Public Health Insurance for freelancers in Germany
Work in Germany

Public Health Insurance in Germany for Freelancers Explained

There’s a lot to plan before becoming a freelancer in Germany. Sooner or later you will have to deal with mandatory German health insurance system. Learn more about public health insurance for freelancers in Germany in this post. 

 

Freelancers in Germany have to get compulsory health insurance coverage. They have a choice between:

  • Public health insurance / Gesetzliche Krankenversicherung (GKV)
  • Private health insurance / Privat Krankenversicherung (PKV)
  • Artists’ health insurance / Künstlersozialkasse (KSK)

In this post, you can learn all about public health insurance for freelancers in Germany. 

 


Disclosure 1: We are not insurance brokers and this article does not constitute professional advice. We simply recommend these companies based on ease of sign-up and English language correspondence. Just like everything, we recommend you read the small print.

Disclosure 2: Some of the links contained in this article are affiliate links, meaning we receive a small commission for any sales resulting from these clicks. This has no bearing on the price of the product or service. Thank you for supporting us – we appreciate it!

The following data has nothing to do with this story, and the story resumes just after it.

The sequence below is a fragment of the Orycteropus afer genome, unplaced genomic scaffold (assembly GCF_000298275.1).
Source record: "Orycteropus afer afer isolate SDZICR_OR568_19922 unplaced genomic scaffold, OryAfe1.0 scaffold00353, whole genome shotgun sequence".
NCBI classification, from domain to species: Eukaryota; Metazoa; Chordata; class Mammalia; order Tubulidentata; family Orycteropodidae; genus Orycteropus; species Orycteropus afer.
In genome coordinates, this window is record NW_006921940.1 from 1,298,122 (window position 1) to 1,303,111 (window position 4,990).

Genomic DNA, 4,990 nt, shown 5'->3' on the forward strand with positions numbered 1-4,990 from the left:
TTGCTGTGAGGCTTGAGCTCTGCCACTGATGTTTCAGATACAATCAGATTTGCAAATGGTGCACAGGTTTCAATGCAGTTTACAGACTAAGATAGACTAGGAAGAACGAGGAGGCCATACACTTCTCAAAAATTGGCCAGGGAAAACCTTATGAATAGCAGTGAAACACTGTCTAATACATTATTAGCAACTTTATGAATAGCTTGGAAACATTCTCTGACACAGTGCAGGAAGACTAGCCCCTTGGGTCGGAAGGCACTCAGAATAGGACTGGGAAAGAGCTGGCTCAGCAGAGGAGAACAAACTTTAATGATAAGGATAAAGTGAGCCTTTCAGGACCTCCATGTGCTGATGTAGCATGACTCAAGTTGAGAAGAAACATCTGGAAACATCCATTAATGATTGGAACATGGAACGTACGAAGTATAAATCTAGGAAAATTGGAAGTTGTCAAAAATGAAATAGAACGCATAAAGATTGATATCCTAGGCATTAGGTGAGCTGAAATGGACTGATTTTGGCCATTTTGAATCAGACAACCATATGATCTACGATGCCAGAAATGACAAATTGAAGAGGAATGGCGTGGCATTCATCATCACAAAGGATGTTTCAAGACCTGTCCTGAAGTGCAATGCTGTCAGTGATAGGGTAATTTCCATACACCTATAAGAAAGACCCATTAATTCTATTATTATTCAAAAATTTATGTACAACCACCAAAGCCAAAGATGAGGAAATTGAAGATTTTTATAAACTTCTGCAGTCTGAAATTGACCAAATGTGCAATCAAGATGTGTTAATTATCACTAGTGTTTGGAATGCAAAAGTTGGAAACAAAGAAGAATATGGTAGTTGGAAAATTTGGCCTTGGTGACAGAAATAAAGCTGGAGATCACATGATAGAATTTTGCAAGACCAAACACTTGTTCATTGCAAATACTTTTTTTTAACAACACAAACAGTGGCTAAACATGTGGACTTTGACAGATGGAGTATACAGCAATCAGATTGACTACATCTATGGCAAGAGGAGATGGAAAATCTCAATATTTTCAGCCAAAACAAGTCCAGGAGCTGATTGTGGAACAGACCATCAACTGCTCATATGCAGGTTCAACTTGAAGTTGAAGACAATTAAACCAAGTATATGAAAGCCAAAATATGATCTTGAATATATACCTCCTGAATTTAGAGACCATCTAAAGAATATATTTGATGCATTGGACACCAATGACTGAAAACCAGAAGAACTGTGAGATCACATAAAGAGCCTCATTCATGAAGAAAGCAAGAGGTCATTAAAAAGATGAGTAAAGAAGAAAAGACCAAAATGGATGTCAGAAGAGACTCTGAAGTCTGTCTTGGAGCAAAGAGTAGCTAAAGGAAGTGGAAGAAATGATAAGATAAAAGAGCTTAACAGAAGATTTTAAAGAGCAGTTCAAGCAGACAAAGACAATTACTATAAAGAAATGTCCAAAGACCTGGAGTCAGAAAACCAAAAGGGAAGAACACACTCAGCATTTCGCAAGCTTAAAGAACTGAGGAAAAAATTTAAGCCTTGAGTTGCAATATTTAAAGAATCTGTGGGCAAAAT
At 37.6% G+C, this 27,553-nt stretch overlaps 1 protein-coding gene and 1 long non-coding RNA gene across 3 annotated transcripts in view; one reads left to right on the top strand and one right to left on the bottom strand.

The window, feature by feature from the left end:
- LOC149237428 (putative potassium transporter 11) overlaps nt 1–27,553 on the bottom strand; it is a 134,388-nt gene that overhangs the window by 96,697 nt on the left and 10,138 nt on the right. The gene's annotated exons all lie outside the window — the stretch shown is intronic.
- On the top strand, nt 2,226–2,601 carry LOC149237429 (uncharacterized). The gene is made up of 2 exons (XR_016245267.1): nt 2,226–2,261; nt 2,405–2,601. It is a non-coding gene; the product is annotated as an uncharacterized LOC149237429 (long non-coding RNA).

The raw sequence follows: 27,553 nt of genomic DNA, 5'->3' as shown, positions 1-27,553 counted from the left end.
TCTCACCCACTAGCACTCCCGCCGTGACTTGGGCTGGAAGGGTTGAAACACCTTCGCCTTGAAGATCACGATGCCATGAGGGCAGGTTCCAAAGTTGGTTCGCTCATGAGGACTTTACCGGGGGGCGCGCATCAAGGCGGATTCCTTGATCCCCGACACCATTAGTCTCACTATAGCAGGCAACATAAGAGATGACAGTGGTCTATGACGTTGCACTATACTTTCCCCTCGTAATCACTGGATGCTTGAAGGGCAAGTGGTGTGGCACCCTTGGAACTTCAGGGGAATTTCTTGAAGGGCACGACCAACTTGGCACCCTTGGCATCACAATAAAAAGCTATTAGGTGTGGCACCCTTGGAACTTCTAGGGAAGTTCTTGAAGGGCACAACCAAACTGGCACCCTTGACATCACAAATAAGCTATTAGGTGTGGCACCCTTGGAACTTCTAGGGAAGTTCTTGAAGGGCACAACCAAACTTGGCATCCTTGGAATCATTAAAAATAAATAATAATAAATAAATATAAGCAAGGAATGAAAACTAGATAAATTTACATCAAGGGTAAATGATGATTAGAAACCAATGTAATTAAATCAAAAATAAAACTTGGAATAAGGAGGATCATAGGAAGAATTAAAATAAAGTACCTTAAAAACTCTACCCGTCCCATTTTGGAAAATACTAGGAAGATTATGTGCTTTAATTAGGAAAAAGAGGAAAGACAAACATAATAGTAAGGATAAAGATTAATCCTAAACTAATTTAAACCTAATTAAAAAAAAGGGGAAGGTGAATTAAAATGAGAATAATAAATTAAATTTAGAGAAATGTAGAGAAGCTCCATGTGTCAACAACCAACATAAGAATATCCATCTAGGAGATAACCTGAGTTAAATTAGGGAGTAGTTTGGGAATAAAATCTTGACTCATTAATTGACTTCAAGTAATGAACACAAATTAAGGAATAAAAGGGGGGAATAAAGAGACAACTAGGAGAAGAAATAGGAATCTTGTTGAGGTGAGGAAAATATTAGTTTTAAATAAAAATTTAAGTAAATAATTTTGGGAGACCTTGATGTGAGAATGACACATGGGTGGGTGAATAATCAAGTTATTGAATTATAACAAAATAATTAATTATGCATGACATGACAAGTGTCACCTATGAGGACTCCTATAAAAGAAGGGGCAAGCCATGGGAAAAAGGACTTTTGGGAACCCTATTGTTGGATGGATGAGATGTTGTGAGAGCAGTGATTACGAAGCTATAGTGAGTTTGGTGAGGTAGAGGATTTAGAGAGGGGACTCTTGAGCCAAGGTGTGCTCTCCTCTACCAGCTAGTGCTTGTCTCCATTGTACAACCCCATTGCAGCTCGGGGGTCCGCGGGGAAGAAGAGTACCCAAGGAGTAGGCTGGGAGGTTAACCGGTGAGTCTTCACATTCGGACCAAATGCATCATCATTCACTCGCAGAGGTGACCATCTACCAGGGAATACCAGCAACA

1) What is Public Health Insurance for Freelancers in Germany?

 

Over 70 million people have public health insurance in Germany. About 51 million members pay contributions. The rest are insured free of charge, kids insured through family insurance.

There are several subcategories of public health insurance in Germany, such as the Allgemeine Ortskrankenkasse (AOK), the Betriebskrankenkasse (BKK), the Innungskrankenkasse (IKK) and the Ersatzkasse.

Currently, Techniker Krankenkasse (TK) is the largest provider of public health insurance in Germany, insuring about 10 million people in Germany. Barmer GEK is the second biggest provider with about 9 million members. DAK-Gesundheit with about 6 million members is the 3rd largest public health insurance in Germany.

 

 

2) Cost of Public Health Insurance for Freelancers

 

In public health insurance for freelancers, the monthly contribution is based on average gross monthly income. The more you earn as a self-employed person, the more you pay for your public health insurance.

As of 2020, most German public health insurance providers charge this monthly premium at 14.6 – 16% per cent of gross income. So a freelancer earning over 5000 € per month could end up paying up to (ca.) 750 € for public health insurance in Germany each month.

However, the contribution is capped at the monthly maximum rate for public health insurance.